The healing process is just that — a process. The earlier you start therapy for your child (and perhaps yourself) the better. With that said, it’s never too late to get help, either! If your teen is struggling with addiction, now is the time to act to get them the help they need so they can overcome addiction and find some peace in their lives.

Stodzy Internet Marketing
Stodzy Internet Marketing

Rose Lockinger is passionate member of the recovery community. A rebel who found her cause, she uses blogging and social media to raise the awareness about the disease of addiction. She has visited all over North and South America. Single mom to two beautiful children she has learned parenting is without a doubt the most rewarding job in the world. Currently the Outreach Director at Stodzy Internet Marketing.

You can find her on LinkedIn, Facebook, & Instagram

Helping an Alcoholic – What a doctor won’t tell you

The doctor can’t admit their confusion. How can someone who is reasonable in all areas of their life, act completely insane when it comes to a certain type of beverage.

It’s hard to watch. How can someone with two Driving Under the Influence arrests (DUI’s) drive drunk, the night they are released from jail? How can a successful mother of three choose drinking over her children and job? It doesn’t make sense. If you know a family member, friend, or coworker having a difficult time controlling the amount they drink, you might wonder what you can do. Does this person even want your help.

My friends at Healthline helped explain the process

First things first

Before, you do anything, it’s important to know whether your friend or loved one truly has an alcohol problem. Alcoholism is more than just drinking too much from time to time. It is a debilitating, physical dependence on alcohol. Alcoholics may deny that a problem even exists. They may continue to drink when all aspects of professional and social relationships are affected. Yet therapy and other treatments can be very effective at helping people develop coping skills and strategies to maintain sobriety.

If you’re ready and committed to helping your friend or family member, here are some steps you can take

Be Honest

If the person does have an alcohol problem, the best thing you can do is be open and honest with them about it. Alcoholism can lead to a lot of shame and embarrassment. It can be easier to deny or ignore the problem than to deal with it. The alcoholic prefers the feeling obtained from drinking to the negative consequences that follow it. Hoping the person will get better on their own won’t change anything.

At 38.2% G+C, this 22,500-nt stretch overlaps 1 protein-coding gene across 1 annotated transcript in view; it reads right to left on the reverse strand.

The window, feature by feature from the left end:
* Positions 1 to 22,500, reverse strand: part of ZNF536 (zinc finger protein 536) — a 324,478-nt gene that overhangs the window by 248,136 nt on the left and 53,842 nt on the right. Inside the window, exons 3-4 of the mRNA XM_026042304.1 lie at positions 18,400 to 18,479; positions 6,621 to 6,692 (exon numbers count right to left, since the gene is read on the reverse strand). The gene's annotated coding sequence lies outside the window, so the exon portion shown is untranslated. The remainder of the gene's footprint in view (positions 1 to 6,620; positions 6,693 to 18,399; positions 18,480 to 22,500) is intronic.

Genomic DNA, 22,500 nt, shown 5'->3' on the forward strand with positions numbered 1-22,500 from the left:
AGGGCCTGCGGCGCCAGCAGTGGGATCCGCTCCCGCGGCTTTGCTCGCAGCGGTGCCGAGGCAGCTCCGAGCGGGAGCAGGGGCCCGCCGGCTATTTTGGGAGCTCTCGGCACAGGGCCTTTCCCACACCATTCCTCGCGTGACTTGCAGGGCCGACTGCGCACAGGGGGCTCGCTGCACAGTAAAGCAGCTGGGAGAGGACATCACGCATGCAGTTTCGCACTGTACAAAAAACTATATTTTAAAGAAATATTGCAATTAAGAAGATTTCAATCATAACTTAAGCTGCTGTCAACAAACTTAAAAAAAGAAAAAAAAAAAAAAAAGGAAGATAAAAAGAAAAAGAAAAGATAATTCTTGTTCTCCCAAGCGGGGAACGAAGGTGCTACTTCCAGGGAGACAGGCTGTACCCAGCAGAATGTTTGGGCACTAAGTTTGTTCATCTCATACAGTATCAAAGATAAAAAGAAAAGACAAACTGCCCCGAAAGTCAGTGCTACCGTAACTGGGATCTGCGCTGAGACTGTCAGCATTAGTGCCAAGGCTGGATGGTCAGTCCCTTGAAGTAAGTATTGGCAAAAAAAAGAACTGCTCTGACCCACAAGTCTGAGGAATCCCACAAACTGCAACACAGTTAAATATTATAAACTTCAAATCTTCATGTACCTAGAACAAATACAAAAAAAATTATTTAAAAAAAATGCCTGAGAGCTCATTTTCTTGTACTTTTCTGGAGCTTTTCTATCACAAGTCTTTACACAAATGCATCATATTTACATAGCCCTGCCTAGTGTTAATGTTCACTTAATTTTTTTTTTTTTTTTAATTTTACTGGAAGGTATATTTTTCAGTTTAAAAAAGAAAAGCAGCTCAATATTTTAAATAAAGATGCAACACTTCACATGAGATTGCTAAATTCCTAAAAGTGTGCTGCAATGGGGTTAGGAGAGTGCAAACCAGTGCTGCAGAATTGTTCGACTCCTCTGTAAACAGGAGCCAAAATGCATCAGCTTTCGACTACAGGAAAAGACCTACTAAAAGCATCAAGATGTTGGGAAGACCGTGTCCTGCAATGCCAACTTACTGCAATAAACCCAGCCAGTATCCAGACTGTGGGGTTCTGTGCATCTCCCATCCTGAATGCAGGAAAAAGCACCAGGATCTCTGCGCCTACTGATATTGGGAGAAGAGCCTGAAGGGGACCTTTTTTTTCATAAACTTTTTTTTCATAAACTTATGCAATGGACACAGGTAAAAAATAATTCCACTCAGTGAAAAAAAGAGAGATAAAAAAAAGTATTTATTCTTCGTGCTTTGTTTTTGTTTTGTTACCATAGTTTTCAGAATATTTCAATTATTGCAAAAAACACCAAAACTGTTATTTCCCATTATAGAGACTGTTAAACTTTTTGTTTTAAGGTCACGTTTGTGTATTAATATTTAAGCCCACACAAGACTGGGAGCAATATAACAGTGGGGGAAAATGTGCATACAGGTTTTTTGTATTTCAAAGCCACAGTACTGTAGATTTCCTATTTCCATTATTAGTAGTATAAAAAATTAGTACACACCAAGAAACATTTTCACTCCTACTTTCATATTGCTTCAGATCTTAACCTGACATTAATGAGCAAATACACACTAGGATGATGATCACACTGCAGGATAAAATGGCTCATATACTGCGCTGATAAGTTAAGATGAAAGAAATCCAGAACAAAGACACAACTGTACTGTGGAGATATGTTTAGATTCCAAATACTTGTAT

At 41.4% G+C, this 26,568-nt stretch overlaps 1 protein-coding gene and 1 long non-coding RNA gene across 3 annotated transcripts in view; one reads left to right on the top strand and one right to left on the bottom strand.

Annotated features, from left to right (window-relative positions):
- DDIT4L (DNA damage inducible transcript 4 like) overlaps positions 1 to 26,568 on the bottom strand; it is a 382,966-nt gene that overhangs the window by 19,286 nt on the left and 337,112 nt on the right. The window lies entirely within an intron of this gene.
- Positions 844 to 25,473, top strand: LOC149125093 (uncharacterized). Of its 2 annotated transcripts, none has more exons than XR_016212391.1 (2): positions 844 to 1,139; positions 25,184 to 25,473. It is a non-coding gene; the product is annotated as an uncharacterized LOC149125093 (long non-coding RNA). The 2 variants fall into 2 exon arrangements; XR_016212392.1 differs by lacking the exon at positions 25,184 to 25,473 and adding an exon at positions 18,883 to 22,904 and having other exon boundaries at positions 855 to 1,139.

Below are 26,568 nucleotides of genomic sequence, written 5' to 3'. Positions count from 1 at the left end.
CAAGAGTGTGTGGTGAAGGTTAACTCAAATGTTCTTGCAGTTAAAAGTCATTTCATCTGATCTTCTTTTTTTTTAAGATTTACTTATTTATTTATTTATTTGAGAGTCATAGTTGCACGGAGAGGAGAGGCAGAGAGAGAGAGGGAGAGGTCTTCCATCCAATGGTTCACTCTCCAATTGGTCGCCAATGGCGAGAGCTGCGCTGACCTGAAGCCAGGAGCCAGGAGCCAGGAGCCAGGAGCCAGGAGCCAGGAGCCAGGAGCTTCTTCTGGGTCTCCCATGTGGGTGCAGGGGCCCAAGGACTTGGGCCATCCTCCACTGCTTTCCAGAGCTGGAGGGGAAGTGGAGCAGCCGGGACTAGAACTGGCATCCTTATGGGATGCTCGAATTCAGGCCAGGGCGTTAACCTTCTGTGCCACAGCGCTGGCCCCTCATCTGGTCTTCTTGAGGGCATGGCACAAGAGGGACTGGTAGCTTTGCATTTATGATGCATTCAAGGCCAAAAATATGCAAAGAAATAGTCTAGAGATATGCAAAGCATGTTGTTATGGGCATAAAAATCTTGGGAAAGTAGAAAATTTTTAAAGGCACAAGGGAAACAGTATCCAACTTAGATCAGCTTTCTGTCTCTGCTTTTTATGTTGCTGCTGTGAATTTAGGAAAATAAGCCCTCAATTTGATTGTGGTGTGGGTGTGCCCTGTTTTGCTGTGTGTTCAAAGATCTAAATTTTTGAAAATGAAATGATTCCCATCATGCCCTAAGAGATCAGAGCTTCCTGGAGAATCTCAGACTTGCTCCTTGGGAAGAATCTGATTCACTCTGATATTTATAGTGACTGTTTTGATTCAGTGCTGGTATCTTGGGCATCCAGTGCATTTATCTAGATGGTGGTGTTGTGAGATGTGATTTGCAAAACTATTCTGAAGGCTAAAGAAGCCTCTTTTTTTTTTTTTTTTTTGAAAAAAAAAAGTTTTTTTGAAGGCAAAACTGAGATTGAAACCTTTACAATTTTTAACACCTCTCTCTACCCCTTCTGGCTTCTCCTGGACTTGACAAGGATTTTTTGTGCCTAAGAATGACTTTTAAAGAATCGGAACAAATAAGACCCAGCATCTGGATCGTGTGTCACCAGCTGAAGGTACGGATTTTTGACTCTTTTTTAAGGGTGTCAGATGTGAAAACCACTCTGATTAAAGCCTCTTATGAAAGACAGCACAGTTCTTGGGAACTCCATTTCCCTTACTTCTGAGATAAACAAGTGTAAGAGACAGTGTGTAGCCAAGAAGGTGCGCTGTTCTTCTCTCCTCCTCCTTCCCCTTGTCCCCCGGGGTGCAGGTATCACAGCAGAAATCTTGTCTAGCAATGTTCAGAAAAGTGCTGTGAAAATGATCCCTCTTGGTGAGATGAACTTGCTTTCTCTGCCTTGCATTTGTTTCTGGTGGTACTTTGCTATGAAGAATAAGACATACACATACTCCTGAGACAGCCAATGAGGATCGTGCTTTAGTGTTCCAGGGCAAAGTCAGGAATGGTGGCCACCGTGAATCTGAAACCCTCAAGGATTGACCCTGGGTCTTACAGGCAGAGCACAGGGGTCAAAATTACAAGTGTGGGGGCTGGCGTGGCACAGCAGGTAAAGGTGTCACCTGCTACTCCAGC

Tell your loved one that you’re worried they’re drinking too much, and let them know you want to be supportive. Be prepared to face a negative reaction. Try to “roll” with any resistance to your suggestions. The person may be in denial, and they may even react angrily to your attempts. Do not take it personally.

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No matter what the outcome, be patient and stick to your plan.

Realize that you can’t force someone into treatment who doesn’t want to go. All you can do is offer your help, and it’s up to them to decide whether they’ll take it. Be non-judgmental, empathetic, and sincere. Imagine yourself in the same situation, and how your reaction might be.

Enlist Others

There is power in numbers. See if you can get other family members and friends involved in the intervention plan. Ask people whom you know the person trusts, such as a best friend, brother or sister, or a parent. Encourage all participants to avoid personal judgments, and to focus on situations where they were affected by the person’s intoxication.

Also call in help from a professional, like a doctor, therapist, or other specialist from an addiction treatment facility. Ask for advice on how to get the person into treatment. Learn about your options. Ask which programs in your area offer alcohol treatment and whether insurance will cover the cost. Often there are agencies and organizations that offer treatments at no cost to the alcoholic; a popular misconception is that “rehab” is only available to those who can afford it.